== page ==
Muhahaha! That rhymed? Ok that really cracked me up.

5). The creeper

Example: I want to ****** ***** with your **** ******. And then ***** **** all night long. Oh, here's a picture of my junk.

Why no one wants you: We'll let you know after we examine that snapshot. Kidding (maybe). You know that section where the girl/guy has indicated what s/he's "looking for"? Unless "casual sex" is listed, cease and desist with the sexting.

Even I don’t bother with such. Like Bartz and Ehrlich said, unless casual sex is what one is looking for… Plus this can fly if you are on AdultFriendFinder or some site like that… One specifically for people looking to ******* ***** with your **** ******

7). The wordless wonder

Example: You have been added to PatrickBatemanIsTheMan's Favorite's List!

Why no one wants you: This is the grown-up equivalent of asking your friend's friend to ask me if I like you -- but, you know, not so grown-up. Man up and say something, while avoiding numbers 1 through 6, that is.

(Read the rest on CNNTech)

Do some of these sound familiar, like something you write to everyone you are interested in, only to find an empty inbox every time you log in? To be honest, I am guilty as charged. Well, let’s hope this makes us re-evaluate our online dating strategies and see how it goes. Unless of course you want to end up ********** alone for the rest of your life. ;-)

1 responses to "Are your first online messages butchering your chances of romance?"

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  1.   AuroraIN says:
    Posted: 11 Sep 11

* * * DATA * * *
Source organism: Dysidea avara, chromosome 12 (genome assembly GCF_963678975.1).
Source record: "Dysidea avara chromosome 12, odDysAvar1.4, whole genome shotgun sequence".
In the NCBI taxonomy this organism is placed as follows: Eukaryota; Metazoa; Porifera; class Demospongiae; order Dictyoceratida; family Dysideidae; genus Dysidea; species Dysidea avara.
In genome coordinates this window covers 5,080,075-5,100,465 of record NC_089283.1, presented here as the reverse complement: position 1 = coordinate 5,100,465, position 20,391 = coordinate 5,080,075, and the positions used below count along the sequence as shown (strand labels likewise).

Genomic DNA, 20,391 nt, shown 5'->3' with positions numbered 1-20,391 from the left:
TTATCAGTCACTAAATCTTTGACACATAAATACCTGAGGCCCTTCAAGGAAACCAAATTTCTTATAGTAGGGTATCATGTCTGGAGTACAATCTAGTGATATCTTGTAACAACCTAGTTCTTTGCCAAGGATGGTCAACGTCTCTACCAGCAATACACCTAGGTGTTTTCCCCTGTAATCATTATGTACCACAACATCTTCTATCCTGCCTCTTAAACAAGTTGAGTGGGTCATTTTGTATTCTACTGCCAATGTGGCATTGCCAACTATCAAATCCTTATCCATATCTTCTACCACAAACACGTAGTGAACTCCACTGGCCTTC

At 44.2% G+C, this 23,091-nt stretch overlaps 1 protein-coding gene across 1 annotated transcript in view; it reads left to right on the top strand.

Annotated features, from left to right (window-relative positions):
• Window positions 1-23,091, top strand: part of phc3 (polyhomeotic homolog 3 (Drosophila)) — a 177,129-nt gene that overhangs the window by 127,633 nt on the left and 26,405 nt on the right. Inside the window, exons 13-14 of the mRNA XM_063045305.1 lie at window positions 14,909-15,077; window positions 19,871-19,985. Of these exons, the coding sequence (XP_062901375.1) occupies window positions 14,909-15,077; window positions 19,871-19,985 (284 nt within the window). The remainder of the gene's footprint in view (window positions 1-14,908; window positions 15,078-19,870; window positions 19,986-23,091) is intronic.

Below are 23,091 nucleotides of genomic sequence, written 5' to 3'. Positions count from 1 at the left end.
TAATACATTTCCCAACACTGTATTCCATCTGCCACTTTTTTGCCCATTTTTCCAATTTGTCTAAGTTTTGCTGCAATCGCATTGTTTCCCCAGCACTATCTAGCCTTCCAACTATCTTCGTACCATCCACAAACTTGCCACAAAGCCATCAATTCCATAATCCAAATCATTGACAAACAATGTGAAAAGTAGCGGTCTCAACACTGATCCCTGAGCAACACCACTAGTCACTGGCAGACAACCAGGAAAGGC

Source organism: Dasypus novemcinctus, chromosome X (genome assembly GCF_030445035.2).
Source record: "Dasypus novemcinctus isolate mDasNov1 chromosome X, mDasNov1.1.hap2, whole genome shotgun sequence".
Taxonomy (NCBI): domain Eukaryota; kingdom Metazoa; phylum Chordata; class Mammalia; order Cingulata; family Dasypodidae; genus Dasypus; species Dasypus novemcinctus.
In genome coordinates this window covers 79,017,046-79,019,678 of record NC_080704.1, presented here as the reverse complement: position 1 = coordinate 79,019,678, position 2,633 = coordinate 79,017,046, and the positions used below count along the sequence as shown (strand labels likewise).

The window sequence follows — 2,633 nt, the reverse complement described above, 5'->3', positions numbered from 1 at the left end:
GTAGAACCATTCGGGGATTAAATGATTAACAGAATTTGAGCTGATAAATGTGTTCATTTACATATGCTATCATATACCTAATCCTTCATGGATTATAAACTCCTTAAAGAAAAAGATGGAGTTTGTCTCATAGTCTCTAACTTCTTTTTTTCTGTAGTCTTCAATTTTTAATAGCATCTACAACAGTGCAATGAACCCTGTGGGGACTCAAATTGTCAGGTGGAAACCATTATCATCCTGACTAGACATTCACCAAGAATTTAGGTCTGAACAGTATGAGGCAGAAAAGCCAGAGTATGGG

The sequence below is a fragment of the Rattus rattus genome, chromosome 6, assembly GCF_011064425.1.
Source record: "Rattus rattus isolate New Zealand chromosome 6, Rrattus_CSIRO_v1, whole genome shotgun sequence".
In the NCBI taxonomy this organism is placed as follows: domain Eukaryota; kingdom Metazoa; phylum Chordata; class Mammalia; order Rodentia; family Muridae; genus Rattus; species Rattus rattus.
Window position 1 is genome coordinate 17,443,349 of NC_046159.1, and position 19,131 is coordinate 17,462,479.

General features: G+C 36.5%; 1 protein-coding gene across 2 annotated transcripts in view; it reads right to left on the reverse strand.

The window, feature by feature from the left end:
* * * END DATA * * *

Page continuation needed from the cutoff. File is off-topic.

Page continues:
We all should take careful note of the possible interpretation of our profiles by the people we intend to attract. I am constantly editing my profile, yet I never believe I have it the way it should be. I think I am guilty of giving too much information or emphasizing parts of my character that will only scare away precisely the type of person I want to attract. So, I take the profile-writing advice very seriously. I literally comb through hundreds of men's profiles daily; I may spend 30-40 minutes at a time reading profiles carefully. More often than not, I catch myself laughing aloud and saying, "Give me a break!" There is a lot of unintended humor in some profiles. I edit mine every few days trying to avoid those same mistakes. I will continue to edit mine, because the truth is, don't we intend to create a profile to attract the person we're seeking? To cut down my time reading profiles, I have created a sorting system that allows me to jump directly to the profiles of people I think I may be interested in. Basically, I have a long list of deal-breakers, that essentially, come down to 3 "types": pictures, clichés, and the yet-to-be-classified comments. The tragic comedy that is my online dating life is summarily characterized by the hits and misses. These “types”, will be classified under the “misses” chapter of my book. I will not read the profiles, I decided, of men who wear sunglasses or baseball caps, have shots that are too close, too far away, have odd shapes or perspectives, include a picture of their car, motorcycle or boat, is a self portrait ingeniously taken with a cell phone with the aid of a bathroom mirror IF I can see the phone on the reflection of the mirror, or if the profile is accompanied by a shot of his bare chest or abs, or any other picture that suggests that he may be nude from the waist down. These pictures tell me he’s hiding, pretending, bragging, and/or too lazy to edit. The clichés often cause me to chuckle a bit or roll my eyes, as I scroll down to the next profile. For that reason, I will not read the profiles of any men who characterize themselves or state that they are searching for classy people; queens and/or princesses; desire chocolate, coffee or cocoa (rolling eyes as I type); try to keep it real and are laid back; want to be spoiled; lack completion and need to find their partner in crime. But, what gets me every time is when someone declares himself or is looking for “the classic ______” (fill in the blank) , which is most likely an astronomical sign. I question the motives of anyone who includes any of those phrases in their headlines or profiles. Obviously, I am not the girl for these guys. But, that search for “the classic _______” reminds me of the comedy central animated show “Drawn Together” character Xandir, whose goal was to save the captured princess and he always declared “I’m on a never-ending quest to save my girlfriend!” If you know the show, you may get the reference and the irony. But the yet-to-be classified type list of deal-breakers is still being compiled, but sometimes, when I see these headlines, I wonder who is the target audience? I think most men work out frequently and that’s what makes them have such beautiful bodies and they are proud of that and I can see why. But, when someone declares his workout habits in his profile, my immediate reaction is: he’s warning me that he’ll not have time for me or that he actually meant to impress the other guys. So, I ask myself what do I do with this information? The absolute worst of them all is rarely seen in my particular search results, but seeing it once is already too often, and that’s the discussion of one’s sexual prowess. I mean, come on, really, guys? Really? There are so many comments that come to mind, after the initial guffaw, of course. 1) Just because you wrote it down, does that make it true? 2) How little substance you must have to your character that you can only advertise something that can’t be validated before meeting you in person; and of course, 3) what do I do with this information? As I said before, we create our profiles with a certain type of person in mind, so I know that those men aren’t looking for me because if they were, they’d be editing their profiles as often as I do.